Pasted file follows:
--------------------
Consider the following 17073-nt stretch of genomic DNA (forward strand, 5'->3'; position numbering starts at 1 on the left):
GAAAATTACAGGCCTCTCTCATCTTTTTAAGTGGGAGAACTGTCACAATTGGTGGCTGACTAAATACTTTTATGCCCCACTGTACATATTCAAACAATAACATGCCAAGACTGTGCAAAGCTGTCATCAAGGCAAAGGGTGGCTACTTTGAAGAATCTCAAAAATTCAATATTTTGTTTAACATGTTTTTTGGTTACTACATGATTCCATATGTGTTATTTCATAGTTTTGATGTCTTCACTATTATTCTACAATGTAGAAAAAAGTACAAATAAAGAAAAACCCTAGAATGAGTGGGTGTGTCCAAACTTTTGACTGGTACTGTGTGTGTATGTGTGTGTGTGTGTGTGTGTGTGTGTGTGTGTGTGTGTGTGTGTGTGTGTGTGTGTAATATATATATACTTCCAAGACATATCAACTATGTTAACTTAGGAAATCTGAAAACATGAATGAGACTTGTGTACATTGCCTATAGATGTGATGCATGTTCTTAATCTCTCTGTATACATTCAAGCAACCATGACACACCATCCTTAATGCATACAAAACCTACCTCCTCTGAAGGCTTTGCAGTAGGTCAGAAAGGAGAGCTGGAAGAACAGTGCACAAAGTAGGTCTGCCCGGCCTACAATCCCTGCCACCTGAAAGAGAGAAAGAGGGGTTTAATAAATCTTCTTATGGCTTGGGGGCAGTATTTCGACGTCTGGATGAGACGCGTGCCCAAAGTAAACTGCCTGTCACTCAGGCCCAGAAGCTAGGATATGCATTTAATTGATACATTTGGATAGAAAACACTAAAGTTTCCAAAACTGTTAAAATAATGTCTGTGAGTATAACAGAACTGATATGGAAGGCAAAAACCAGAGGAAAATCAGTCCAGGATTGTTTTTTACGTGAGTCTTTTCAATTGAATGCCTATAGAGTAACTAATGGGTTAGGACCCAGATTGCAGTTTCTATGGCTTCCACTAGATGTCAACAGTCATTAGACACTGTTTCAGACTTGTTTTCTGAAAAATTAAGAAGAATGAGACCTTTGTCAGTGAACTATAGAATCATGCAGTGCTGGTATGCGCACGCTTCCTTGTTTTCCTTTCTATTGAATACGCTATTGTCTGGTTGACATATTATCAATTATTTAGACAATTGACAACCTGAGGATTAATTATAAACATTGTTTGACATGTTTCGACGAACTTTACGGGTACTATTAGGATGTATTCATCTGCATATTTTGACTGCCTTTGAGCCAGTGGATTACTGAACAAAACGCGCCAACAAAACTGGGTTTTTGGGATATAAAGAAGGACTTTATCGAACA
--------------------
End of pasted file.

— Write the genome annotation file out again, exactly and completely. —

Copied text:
Consider the following 17073-nt stretch of genomic DNA (forward strand, 5'->3'; position numbering starts at 1 on the left):
GAAAATTACAGGCCTCTCTCATCTTTTTAAGTGGGAGAACTGTCACAATTGGTGGCTGACTAAATACTTTTATGCCCCACTGTACATATTCAAACAATAACATGCCAAGACTGTGCAAAGCTGTCATCAAGGCAAAGGGTGGCTACTTTGAAGAATCTCAAAAATTCAATATTTTGTTTAACATGTTTTTTGGTTACTACATGATTCCATATGTGTTATTTCATAGTTTTGATGTCTTCACTATTATTCTACAATGTAGAAAAAAGTACAAATAAAGAAAAACCCTAGAATGAGTGGGTGTGTCCAAACTTTTGACTGGTACTGTGTGTGTATGTGTGTGTGTGTGTGTGTGTGTGTGTGTGTGTGTGTGTGTGTGTGTGTGTGTGTGTAATATATATATACTTCCAAGACATATCAACTATGTTAACTTAGGAAATCTGAAAACATGAATGAGACTTGTGTACATTGCCTATAGATGTGATGCATGTTCTTAATCTCTCTGTATACATTCAAGCAACCATGACACACCATCCTTAATGCATACAAAACCTACCTCCTCTGAAGGCTTTGCAGTAGGTCAGAAAGGAGAGCTGGAAGAACAGTGCACAAAGTAGGTCTGCCCGGCCTACAATCCCTGCCACCTGAAAGAGAGAAAGAGGGGTTTAATAAATCTTCTTATGGCTTGGGGGCAGTATTTCGACGTCTGGATGAGACGCGTGCCCAAAGTAAACTGCCTGTCACTCAGGCCCAGAAGCTAGGATATGCATTTAATTGATACATTTGGATAGAAAACACTAAAGTTTCCAAAACTGTTAAAATAATGTCTGTGAGTATAACAGAACTGATATGGAAGGCAAAAACCAGAGGAAAATCAGTCCAGGATTGTTTTTTACGTGAGTCTTTTCAATTGAATGCCTATAGAGTAACTAATGGGTTAGGACCCAGATTGCAGTTTCTATGGCTTCCACTAGATGTCAACAGTCATTAGACACTGTTTCAGACTTGTTTTCTGAAAAATTAAGAAGAATGAGACCTTTGTCAGTGAACTATAGAATCATGCAGTGCTGGTATGCGCACGCTTCCTTGTTTTCCTTTCTATTGAATACGCTATTGTCTGGTTGACATATTATCAATTATTTAGACAATTGACAACCTGAGGATTAATTATAAACATTGTTTGACATGTTTCGACGAACTTTACGGGTACTATTAGGATGTATTCATCTGCATATTTTGACTGCCTTTGAGCCAGTGGATTACTGAACAAAACGCGCCAACAAAACTGGGTTTTTGGGATATAAAGAAGGACTTTATCGAACA